31 March 2016
As a pension scheme matures, it will reach the point where its outgoings (pension payments etc.) are more than its incomings (typically employer contributions) – indeed some UK schemes have already reached this point. Some of the scheme’s assets will then need to be regularly sold to help fund its outgoings.
Some market commentators have recently been making a big splash about this being a concern and encouraging pension schemes to project when this might occur and to take action now specifically in response to this ‘danger’. For example, reference is sometimes made to liquidity risk, or the risk of being a forced seller of equities, or of a need to de-risk into bonds in good time – before cashflows become negative.
But does it really matter?
First, pension schemes hold assets in order that one day they will be used (sold) to pay pensions. They don’t hold them for any other purpose. So selling assets is not a problem. Indeed, it is fully expected for all schemes.
Second, becoming a ‘forced seller’ of equities (and other “reward seeking” assets), might initially feel like a potential problem. What if a scheme needs to sell equities when prices are low? However, it is important to remember that whilst a scheme has been cash flow positive, you could say that it has effectively been a ‘forced buyer’ of such assets. And this is exactly the same conundrum, just in reverse! (If we haven’t been concerned about buying equities over periods when prices might have been high, why should we be concerned about selling equities over periods when prices might be low? The real issue is to do with the volatility and uncertainty of equity prices (both in the short term and long term) – and this is a risk that pension schemes knowingly choose to take - and is not to do with whether we are buying or selling equities at particular times. So this is a known risk, rather than a new problem.)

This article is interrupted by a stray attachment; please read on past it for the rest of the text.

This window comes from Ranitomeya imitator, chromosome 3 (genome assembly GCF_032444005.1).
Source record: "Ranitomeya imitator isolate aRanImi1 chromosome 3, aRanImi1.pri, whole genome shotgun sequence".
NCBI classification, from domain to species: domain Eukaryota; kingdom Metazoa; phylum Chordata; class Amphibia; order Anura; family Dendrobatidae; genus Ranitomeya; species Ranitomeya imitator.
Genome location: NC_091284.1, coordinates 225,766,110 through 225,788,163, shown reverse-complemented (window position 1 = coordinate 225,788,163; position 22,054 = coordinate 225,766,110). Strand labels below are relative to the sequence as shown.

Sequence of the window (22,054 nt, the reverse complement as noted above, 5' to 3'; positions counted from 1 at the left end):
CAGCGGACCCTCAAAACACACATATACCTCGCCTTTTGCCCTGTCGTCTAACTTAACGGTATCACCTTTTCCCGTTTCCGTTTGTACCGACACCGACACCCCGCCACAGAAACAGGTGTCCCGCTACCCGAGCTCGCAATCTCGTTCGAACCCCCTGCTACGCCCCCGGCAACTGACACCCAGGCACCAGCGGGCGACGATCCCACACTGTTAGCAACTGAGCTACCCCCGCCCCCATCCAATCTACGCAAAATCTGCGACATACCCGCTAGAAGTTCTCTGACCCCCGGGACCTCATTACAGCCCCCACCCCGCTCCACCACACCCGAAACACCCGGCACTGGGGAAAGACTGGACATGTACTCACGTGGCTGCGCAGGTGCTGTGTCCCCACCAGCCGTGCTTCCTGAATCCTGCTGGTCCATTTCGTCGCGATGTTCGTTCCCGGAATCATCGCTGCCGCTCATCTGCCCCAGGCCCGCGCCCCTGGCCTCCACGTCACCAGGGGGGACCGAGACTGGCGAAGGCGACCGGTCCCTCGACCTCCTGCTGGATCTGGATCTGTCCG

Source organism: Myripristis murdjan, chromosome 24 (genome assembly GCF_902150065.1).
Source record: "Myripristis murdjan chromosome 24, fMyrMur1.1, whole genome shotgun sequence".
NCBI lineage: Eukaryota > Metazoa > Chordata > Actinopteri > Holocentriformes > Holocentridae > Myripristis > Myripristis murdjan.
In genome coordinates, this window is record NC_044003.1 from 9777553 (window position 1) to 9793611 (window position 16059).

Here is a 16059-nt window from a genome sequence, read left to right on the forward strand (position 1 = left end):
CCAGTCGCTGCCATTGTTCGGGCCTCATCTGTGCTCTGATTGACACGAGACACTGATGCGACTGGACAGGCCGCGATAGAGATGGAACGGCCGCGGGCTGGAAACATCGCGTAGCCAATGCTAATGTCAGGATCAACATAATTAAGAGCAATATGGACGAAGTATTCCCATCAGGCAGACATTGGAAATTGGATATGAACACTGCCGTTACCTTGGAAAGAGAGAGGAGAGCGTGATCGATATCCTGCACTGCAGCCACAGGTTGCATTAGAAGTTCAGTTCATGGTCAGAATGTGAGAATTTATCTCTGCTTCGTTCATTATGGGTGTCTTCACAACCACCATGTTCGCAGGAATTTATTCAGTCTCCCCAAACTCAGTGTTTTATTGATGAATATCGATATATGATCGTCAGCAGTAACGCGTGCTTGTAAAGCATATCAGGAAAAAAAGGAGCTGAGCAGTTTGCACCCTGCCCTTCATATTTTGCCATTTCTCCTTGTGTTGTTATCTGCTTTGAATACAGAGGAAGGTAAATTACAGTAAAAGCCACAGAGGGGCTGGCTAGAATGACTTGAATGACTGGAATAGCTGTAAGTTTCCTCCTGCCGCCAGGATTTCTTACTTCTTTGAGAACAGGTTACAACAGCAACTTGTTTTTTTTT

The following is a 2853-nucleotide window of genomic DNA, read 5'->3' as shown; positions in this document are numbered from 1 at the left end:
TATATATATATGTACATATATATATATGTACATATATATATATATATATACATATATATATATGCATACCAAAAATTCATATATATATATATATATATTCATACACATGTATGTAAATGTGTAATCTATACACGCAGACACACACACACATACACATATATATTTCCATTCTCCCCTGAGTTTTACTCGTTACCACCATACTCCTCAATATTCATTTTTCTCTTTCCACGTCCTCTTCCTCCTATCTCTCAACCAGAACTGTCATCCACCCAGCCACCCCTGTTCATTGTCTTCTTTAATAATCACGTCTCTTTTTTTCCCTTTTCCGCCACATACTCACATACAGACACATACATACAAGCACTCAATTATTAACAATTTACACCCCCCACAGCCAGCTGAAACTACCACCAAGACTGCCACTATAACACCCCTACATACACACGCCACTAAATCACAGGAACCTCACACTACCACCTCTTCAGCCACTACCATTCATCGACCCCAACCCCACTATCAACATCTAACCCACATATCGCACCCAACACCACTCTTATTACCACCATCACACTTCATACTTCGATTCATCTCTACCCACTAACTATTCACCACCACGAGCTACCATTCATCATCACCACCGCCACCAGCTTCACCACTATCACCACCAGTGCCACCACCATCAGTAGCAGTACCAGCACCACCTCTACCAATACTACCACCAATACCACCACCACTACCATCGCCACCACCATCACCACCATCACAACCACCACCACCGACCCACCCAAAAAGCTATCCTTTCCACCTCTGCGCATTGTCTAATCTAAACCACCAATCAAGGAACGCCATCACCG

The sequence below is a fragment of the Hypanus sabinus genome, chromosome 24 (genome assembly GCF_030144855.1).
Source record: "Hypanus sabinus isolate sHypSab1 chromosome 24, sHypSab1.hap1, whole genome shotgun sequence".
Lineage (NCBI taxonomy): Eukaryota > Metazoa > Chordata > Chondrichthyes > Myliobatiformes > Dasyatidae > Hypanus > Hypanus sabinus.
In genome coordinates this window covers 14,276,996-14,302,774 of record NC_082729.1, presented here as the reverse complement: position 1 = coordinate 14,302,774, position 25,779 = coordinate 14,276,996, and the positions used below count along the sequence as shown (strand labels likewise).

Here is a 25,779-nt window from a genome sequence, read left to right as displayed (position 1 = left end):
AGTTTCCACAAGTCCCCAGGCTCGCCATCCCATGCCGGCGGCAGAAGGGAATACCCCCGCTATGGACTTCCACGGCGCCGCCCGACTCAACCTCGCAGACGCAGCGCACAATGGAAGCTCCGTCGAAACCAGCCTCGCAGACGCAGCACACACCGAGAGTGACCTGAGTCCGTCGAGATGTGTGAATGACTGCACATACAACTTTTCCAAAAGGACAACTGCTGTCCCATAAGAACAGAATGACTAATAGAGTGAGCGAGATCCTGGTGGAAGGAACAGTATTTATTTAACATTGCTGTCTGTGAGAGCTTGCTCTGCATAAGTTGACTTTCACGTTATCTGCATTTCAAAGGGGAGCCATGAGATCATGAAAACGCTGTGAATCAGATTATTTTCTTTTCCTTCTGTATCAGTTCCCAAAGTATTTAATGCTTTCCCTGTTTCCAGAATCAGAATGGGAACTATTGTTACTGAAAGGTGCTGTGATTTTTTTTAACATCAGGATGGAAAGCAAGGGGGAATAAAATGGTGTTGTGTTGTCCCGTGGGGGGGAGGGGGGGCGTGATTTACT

Third, any projection of when a scheme might become cashflow negative is just that: a projection. The big unknown is future employer contributions. And a lot can change in pension finances even from one valuation to the next, so we shouldn’t rely too much on projections.
Given these points, my view is therefore that many specific actions (eg de-risking timetables) predicated on ‘cashflow negative time frames’ are red herrings. Becoming cashflow negative is not in itself an issue for pension schemes. In fact, it is to be expected.
Having said that, it is of course necessary to make some practical plans for the time when a pension scheme becomes cashflow negative – to ensure that suitable liquid assets are available when needed to pay the promised pensions.
If you do want to increase certainty of cash flow, there are things you can do. First, consider a pensioner buy-in – this will create income to pay your existing pensioners with near certainty. Second, drawing whatever income is available from your assets (dividends, bond coupons and rental income) certainly helps. Third, holding some of your assets in short-dated bonds or floating rate instruments is a better match for short-term benefit outgo. Going further, many of our clients are actually turning illiquidity to their advantage, by investing in illiquid lending funds that mature over a predictable 5-10 year timeframe. As the underlying assets mature they are returned to investors, so there is nothing to sell.
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